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Delhi Wine Club

Posted: Wednesday, 21 July 2010 11:41

Mizoram State Turns Semi Dry

Northeastern state of Mizoram  is about to get slightly wet with wine made from the Lubrusca grapes grown  within the state getting ready to roll out within a couple of months, but it is doubtful that the quality of wines will be anywhere near as good as the PR and media reports claim. However, it is commendable that the state has  accepted that wine is not an alcoholic beverage to be shunned.

The State is the second state in India to enforce prohibition- it has been dry since February 1997. The only other state is Gujarat, the home state of Mahatma Gandhi where it has been enforced since 1961 as a politically correct act. States like Andhra Pradesh and Haryana tried it but back-tracked later after they found it created more harm than good. Even Gujarat has frequent cases of deaths due to the illegal hooch being sold and alcohol can be easily procured outside the official purview.

The first lot of wine produced in two local wineries in the villages of Champhai and Hnahlan would be available for sale in September with the production process already on," reportedly said Horticulture Director Samuel Rosanglura. The grapes went into the fermentation tanks last week. Nobody has talked about it but apparently it is going to be a fortified wine like the Goan or Nashik ‘Port’. As a state official reportedly put it, ‘Extra Neutral Alcohol (ENA) imported from Uttar Pradesh would be used to neutralize the sour taste of the grapes.’ 

The wine branded as Zawlaidi, will have 14 per cent alcohol content- similar to the ones already being produced in Maharashtra and Karnataka and is expected to be priced at Rs.150 depending upon the taxes imposed by the state. It will be sold only in Mizoram for the moment.

The wine which means ‘love potion’ in the Mizo language may be just that- a love potion. With the Bangalore Blue grapes being the base, and Shaw Wallace behind the production, it may not be anywhere near the quality of the varietals being produced in the country. Shaw Wallace has been making the low-level Golconda Mist and Gold has been the oldest wine producer and claims to sell 100,000 cases a year, making it the second largest wine producer in the country by volume. Producing wine since wine 1967 in Hyderabad, it shifted base to Bangalore in 1994 when Andhra Pradesh introduced prohibition in the state in December that year.

India is a Federal Republic where States are empowered to formulate their own alcohol production, sales and pricing policies under Article 47 of the Constitution which encourages them to prohibit the use of alcohol unless it is used for health reasons. Mizoram took a progressive step when it relaxed its policy in 2007 allowing production and consumption of wine using grapes and bottling wine from the state , with an alcohol level of surprisingly high 16%.

As has become a norm in the Indian wine industry, there is a lot of hype and hoopla being created with statements like "Experts say wine made from grapes produced here could easily be marketed in the international markets. But, for now, we will focusing on the domestic market and then try to hit the global field," says Rosanglura. There is inherent   risk that there may be disappointment at the end of the tunnel.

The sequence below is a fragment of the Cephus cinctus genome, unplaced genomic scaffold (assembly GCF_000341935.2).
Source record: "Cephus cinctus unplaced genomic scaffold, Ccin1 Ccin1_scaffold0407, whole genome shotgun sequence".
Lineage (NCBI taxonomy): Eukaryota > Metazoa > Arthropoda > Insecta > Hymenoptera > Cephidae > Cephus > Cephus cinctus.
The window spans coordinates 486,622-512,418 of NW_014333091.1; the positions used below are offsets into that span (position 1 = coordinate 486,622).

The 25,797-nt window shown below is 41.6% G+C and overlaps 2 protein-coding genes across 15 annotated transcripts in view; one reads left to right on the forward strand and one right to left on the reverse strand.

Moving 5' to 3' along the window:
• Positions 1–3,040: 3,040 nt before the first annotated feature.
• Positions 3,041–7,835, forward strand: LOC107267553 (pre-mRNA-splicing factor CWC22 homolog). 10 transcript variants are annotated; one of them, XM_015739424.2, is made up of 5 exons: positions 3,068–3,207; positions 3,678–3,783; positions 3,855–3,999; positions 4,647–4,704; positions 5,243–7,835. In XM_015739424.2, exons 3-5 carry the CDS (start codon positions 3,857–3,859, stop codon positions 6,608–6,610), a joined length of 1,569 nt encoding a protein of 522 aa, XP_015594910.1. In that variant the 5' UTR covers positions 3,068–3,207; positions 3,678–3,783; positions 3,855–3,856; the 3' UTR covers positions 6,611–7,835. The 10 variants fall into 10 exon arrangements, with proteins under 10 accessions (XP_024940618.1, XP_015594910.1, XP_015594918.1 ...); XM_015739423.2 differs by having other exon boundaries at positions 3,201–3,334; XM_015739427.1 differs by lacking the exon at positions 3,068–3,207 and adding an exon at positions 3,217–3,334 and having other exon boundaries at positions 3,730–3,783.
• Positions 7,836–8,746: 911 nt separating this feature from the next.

Lubrusca variety is not known to produce quality wine as has been proven in the wine world. Bangalore Blue is not known to produce quality wine. Even internationally, Lubrusca (also known as Labrusca) varieties like Concord and Catawba are known to produce foxy or musky wines which are not very much liked. Vitis Vinifera which was introduced by wineries like Grover and Sula is what pushed the Indian industry to a level where one can be optimistic about the future of industry. This is not to say there is no scope for the cheap wine- especially when the price is affordable at Rs.150 for people seeking the love potion.

It is a step in the right direction and needs to be supported by the State since it supports the farming activity and has the potential of providing increasing number of jobs. Once the farmers are serious and go through the pang of marketing, quality can be improved. The Grape Growers Society has been set up and will apparently work as a co-operative. With Shaw Wallace backing them, they might even be in a position to market professionally whatever they produce. There seems to be a huge latent demand- already 95 applicants seeking the license to sell seem to be pending for approval.

The Society may do well to become a member of the Indian Grape Processing Board which could help keep them in touch with the mainstream wine industry and derive several intangible benefits. They might also want to consider using chaptalisation- adding sugar to balance the sharp acidity as the officials claim, rather than making cheap fortified wine.


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